Editing Woes: Tips and Tricks

Hey wonderful readers!

I started editing the second draft of my novel again after a bit of a hiatus. I was stuck on a passage that I wasn’t sure on how I wanted it to look. The other day, I decided that it didn’t matter. This isn’t the final copy of the book. The purpose of this edit is give me some more options in regards to this specific passage. I will have lots of time to do more editing and find a passage that works best for the scene.

However, with that focus on my novel, I didn’t get a chance to finish reading the book I wanted to for my review. Rather than let that get me down, I decided to do something different for my post this week.

The other night, I was hanging out with my dad at a family supper. I was telling him about editing my novel and he mentioned that self-editing is difficult. I agreed. It is hard to edit your own work. You know what you want to say, so your brain will make unexpected leaps to cover the empty spaces you left behind. Then, I started telling him about all the tips and tricks that I have gathered over the years to help me in this process. He hadn’t heard of some of them.

So, I decided that I could share them with all of you too. Maybe there is something that will help you.

I will say that I won’t be able to give credit where it is due. I’m not even sure where I picked up most of these tricks. The majority of the sources that I found them on are probably secondary anyway. So if you see something in my list that should be credited to a specific person or place, please let me know. 


Tips and Tricks to Edit Your Work

  • You need something to edit
    • This tip technically isn’t about editing. However, it is the most important tip because you can’t edit a blank page. This was literally my mantra as I worked on my first draft.
    • This was the hardest part for me. I wanted to edit my unfinished draft to death. I have killed other drafts of work this way before. So, I changed all the previous text of my work to white, except the last sentence. This kept me on track as I wasn’t able to go back and edit the previous pages. I had one or two sentences to start me off and I just had to go with it.
  • Give the draft some time 
    • Once you finish that first draft, LEAVE IT ALONE. I had spent so much time for months finishing my first draft, that I gave it a year before I went back. In hindsight, that was a bit too long, but I was making it up as I went. You don’t need to give it that much time. You might only need a day away or six weeks or eight months, but that distance is important. Set the draft aside and think about something else until you decide to pick it up again.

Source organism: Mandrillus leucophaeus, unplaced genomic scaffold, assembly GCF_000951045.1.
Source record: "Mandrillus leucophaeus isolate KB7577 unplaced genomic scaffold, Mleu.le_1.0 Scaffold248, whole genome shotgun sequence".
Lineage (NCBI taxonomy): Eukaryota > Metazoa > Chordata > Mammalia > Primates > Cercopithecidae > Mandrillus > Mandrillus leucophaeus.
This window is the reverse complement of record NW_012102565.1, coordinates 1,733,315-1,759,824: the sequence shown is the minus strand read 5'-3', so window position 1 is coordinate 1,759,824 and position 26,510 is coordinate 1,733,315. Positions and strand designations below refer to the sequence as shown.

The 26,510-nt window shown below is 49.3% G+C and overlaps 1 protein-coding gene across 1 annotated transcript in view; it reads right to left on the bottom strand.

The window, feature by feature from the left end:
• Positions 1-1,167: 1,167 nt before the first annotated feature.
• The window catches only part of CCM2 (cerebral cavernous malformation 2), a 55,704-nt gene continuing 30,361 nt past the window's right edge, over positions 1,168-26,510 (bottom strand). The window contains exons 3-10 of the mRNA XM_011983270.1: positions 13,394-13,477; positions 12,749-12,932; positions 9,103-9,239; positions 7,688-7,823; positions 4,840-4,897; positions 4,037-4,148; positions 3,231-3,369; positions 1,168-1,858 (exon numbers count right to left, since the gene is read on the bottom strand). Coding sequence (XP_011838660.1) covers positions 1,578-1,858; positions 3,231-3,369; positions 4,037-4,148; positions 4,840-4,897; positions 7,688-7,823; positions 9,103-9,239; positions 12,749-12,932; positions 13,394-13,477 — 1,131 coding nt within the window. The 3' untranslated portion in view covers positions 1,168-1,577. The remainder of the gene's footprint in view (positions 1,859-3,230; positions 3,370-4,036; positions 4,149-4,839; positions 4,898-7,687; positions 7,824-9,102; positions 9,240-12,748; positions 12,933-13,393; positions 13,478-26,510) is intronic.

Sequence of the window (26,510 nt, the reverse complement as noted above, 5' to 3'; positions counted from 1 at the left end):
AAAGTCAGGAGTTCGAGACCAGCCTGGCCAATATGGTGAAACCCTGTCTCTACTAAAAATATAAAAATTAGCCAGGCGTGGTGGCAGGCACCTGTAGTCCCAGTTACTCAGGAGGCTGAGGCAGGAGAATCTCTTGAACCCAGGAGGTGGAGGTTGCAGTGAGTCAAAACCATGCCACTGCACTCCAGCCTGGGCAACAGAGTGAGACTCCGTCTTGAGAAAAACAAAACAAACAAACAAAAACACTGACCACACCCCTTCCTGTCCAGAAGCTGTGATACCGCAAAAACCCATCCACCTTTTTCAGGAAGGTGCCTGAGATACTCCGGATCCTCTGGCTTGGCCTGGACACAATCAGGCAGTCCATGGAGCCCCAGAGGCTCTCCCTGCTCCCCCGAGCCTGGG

• This may seem counter intuitive, but it gives your brain some time to relax, to let the work settle. When you come back to it, there will be things that you can catch because you didn’t just finish writing it. This also gives you some emotional distance from the work, which is important going forward.
  • Change the colour or font of your text 
    • Once you ready to edit, the tricky part starts. How do you catch those pesky errors when your brain is automatically filling in the blanks? You knew what you meant to say, so you are quickly moving through the work, missing the obvious because your brain is looking for glaring errors.
    • Change the text up (font or colour). I find this useful for essays in my university classes. I don’t often get to give those time between writing and editing. Changing it up tricks my brain into thinking that it is looking at something new. It isn’t the same essay I have been working on for hours. It is a new pretty pink one that has a whole other font.
  • Read it out loud
    • I’m sure that everyone has heard this one before, but it is really helpful. If there is a passage that you are stuck on, read it out loud. You can read it to yourself or someone else. If it is a small passage you don’t mind sharing, I recommend reading it to someone else. I find if I am reading to someone, I consider the text more carefully to make sure that I don’t mess up. This way, you read what is actually there, instead of what you think should be. It helps with those smaller errors and hard to read sentences.
    • Bonus of sharing it with someone is that you have someone to bounce ideas around with if that passage is giving you a hard time. Either way, reading it out loud can help you find the part that is bugging you because you are hearing it, rather than just automatically going over the same information that you have read a million times before.